What is the 50 State Dinner Party Project?
The 50 State Dinner Party Project is the kickoff of a Youth Media Collective Action Initiative produced by the National Alliance for Media Arts and Culture (NAMAC) to spark creative and civic conversations—over simple dinners. Our goal is to have 50 dinners in 50 different states in the next one to two years!
To start this work, we are reaching out across the country to ask a question inspired by the wisdom of Kate Fowler of Appalshop: What are our desired futures?
We believe that in order to work towards collective action and impact, we need to start with local engagement. Through local conversations, we will be able to find, name, and connect the opportunities and challenges facing rural, suburban, and urban municipalities in our diverse 50 states. This will lead us toward discovering shared visions and articulating shared goals that can move our fields—youth media and creative youth development—into more coordinated action resulting in deeper impact.
Our ultimate goal: inspiring coordinated, creative, collective action that identifies and investigates civic issues facing our country and the world and results in media-based works.
What happens at dinner?
People of all ages (youth, adults, and elders) share a meal and creatively and conversationally explore the question: What are our desired futures? This is done through an opening circle, generative conversations inspired by 50 questions related to our futures, creating symbols of our futures, collecting contact information, and sharing in small and large groups.
We have a toolkit that makes planning and hosting the dinner party easy. And it comes with technical assistance and a network of others hosting dinners across the country.
Who’s responsible for the food?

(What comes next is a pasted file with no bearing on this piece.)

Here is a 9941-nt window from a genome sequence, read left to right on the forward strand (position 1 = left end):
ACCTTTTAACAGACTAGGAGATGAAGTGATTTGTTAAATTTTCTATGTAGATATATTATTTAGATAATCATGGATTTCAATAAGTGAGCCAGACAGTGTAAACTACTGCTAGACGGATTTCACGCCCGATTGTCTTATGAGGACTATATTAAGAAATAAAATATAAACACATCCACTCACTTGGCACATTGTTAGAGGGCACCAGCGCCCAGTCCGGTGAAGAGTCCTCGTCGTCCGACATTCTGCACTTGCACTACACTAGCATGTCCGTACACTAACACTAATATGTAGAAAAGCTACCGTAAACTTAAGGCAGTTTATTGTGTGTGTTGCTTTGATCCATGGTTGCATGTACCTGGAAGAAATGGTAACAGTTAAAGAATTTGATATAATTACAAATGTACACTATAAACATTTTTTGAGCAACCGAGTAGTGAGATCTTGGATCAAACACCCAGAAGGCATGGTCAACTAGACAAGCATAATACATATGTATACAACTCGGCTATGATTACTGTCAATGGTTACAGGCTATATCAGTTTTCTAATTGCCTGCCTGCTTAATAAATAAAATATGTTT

We suggest a potluck! First, we know that everyone is working on limited budgets, so potlucks help keep costs down for any single person and/or organization. This dispersion of costs is also a metaphor for creating something sustainable that lasts beyond a single funder, a single organization, and/or a single person.
Second, we believe that the potluck is an opportunity to learn more about your community. What people bring to the potluck says something about who they are, what they may be able to contribute, and a peek into their possible commitment. Within this space, we also believe that it is crucial to graciously accept all of the offerings brought to the dinner. We know that just showing up ready to break bread is an offering in and of itself. And all offerings are honored equally.
How can I get involved?
There are two ways to join our inquiry into desired futures:
For those who want to know more, click here, and we’ll take it from there.
For the those who already know they want to host a dinner, follow these three easy steps:
- Pull together an intergenerational team of at least three to host your dinner.
- Pick a date, time, and location.
- Register your dinner here, and we’ll take it from there.
Once you inquire or register, you’ll get access to the Toolkit, technical assistance, and a network of others who are hosting dinners across the country.